POLITICS

Wisconsin supreme court justice says she locks herself in office to avoid “abusive” fellow justice

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Politics,Beltway Confidential,Sean Higgins

Wisconsin Supreme Court Justice Ann Walsh Bradley officially recused herself yesterday from an ethics probe into fellow Justice David Prosser. The investigation involves a physical altercation between the two in 2011 in which Prosser is alleged to have put his hands around Bradley’s throat. Prosser claims he was defending himself from her in the incident.

In the letter recusing herself, Bradley alleged a history of abusive actions from Prosser. She said the Wisconsin capitol chief of police advised Bradley and Chief Justice Shirley Abrahamson “to take steps for personal security, including locking ourselves inside our personal offices when working alone at nights and on weekends.”

The Milwaukee Journal-Sentinel reports:

Bradley’s departure from the ethics case leaves just two justices on it – Abrahamson and N. Patrick Crooks. Even before Bradley decided to remove herself from the case, it was stalled because four justices are needed to act on cases. It appears unlikely that the case against Prosser can advance further, though some legal observers believe there are ways that it could.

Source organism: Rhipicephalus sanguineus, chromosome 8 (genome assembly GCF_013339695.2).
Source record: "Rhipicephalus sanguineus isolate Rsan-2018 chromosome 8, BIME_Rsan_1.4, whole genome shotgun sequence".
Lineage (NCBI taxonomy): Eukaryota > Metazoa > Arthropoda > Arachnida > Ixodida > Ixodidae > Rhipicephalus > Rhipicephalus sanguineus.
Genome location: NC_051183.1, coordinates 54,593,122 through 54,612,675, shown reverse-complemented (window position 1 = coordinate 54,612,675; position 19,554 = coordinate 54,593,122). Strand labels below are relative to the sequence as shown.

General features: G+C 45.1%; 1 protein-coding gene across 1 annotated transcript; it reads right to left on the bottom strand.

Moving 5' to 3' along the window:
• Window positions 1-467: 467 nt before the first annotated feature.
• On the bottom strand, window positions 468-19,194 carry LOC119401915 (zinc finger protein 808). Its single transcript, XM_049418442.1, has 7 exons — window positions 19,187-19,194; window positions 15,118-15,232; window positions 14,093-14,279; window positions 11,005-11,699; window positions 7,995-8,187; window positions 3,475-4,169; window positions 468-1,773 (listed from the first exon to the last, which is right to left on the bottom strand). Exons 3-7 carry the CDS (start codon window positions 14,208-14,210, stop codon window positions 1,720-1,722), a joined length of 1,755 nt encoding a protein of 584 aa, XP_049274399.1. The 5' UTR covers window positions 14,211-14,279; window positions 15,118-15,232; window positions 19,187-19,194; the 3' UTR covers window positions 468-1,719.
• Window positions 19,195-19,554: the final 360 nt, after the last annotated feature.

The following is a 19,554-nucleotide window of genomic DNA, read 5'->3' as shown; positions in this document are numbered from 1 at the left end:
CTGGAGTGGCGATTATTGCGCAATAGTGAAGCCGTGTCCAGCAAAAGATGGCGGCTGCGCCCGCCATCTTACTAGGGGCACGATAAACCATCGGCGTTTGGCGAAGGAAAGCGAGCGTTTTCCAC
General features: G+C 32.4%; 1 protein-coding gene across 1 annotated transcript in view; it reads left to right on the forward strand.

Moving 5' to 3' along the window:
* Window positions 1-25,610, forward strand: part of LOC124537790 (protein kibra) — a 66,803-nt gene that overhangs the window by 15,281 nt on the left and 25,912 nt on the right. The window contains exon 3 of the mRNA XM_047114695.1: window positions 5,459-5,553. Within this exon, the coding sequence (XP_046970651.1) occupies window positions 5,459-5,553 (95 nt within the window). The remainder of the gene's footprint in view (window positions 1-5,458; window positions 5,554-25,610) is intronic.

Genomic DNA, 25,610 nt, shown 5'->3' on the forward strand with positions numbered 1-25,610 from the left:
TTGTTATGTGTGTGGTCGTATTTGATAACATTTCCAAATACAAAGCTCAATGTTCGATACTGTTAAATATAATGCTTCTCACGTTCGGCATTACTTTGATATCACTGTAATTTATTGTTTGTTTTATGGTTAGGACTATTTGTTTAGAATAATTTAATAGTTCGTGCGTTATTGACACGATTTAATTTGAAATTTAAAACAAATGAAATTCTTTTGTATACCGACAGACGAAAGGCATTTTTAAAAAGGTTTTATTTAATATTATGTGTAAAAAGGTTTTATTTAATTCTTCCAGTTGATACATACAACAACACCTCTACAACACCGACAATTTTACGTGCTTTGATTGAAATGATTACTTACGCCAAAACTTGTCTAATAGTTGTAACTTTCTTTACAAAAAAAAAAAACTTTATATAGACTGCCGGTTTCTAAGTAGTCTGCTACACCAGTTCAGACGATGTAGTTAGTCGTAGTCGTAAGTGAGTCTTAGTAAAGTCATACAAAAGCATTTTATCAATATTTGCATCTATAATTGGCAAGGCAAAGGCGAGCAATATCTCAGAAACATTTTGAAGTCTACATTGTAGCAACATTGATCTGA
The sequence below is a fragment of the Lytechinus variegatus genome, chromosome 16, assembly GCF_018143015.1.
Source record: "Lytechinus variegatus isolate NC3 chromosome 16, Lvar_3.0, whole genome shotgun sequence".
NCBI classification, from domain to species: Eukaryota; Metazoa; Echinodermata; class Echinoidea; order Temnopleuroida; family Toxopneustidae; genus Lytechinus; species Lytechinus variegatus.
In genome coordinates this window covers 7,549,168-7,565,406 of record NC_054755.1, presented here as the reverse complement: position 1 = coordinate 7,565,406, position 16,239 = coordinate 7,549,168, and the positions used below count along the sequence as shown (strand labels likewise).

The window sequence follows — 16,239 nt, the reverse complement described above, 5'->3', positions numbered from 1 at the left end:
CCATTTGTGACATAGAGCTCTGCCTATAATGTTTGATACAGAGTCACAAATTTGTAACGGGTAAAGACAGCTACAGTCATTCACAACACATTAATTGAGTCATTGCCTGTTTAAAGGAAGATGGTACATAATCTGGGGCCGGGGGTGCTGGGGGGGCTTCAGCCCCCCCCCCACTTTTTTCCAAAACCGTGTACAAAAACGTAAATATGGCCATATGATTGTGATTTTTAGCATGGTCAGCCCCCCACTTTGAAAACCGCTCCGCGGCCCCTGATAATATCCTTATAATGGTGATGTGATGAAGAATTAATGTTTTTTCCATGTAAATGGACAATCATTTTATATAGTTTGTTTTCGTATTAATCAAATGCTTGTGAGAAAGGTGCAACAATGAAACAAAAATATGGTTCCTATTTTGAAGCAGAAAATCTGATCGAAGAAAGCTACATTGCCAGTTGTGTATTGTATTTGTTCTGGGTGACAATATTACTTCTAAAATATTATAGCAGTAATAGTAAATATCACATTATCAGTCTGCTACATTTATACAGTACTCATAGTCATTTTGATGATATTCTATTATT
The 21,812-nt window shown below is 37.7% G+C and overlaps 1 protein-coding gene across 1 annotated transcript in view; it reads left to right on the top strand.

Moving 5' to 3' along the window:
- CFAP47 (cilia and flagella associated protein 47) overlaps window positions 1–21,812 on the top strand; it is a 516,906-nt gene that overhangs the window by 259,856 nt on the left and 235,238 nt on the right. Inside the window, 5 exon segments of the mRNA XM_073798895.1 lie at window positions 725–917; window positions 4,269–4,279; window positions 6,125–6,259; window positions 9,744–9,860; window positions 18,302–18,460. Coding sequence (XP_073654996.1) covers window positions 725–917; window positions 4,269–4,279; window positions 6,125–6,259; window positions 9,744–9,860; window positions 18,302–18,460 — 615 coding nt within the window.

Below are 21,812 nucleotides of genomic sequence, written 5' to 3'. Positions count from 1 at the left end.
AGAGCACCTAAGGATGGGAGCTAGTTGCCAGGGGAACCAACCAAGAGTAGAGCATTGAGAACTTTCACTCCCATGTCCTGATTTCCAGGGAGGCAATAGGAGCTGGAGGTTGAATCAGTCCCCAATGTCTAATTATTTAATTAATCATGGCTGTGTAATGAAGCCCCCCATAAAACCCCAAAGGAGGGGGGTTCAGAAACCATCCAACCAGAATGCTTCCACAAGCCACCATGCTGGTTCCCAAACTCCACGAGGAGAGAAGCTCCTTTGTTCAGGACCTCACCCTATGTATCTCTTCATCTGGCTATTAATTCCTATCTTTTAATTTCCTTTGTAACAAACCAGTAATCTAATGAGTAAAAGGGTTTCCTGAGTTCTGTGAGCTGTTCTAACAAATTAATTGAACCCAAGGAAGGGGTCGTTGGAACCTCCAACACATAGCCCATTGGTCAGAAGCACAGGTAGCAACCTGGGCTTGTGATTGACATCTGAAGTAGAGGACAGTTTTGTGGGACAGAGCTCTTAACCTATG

Here’s the backstory on the incident, also courtesy of the Journal-Sentinel:

On June 13, 2011, Prosser, (Justice Patience) Roggensack and two other justices went to Bradley’s office to confront her and Abrahamson in their effort to release a court decision upholding Gov. Scott Walker’s restrictions on collective bargaining for public employees. The four justices wanted Abrahamson to issue a news release saying the decision would come out the next day, but Abrahamson rebuffed them.

Bradley went over to Prosser in an effort to get him to leave her office. Prosser contends she charged at him with her fist raised – a characterization Bradley disputes. Prosser then put his hands around Bradley’s neck in what he says was a defensive gesture.

A special prosecutor found criminal charges were unwarranted. The state Judicial Commission filed ethics charges against Prosser with the Supreme Court in March 2012 saying he violated the ethics code for judges. That case quickly stalled as justices began recusing themselves from it.

 

 

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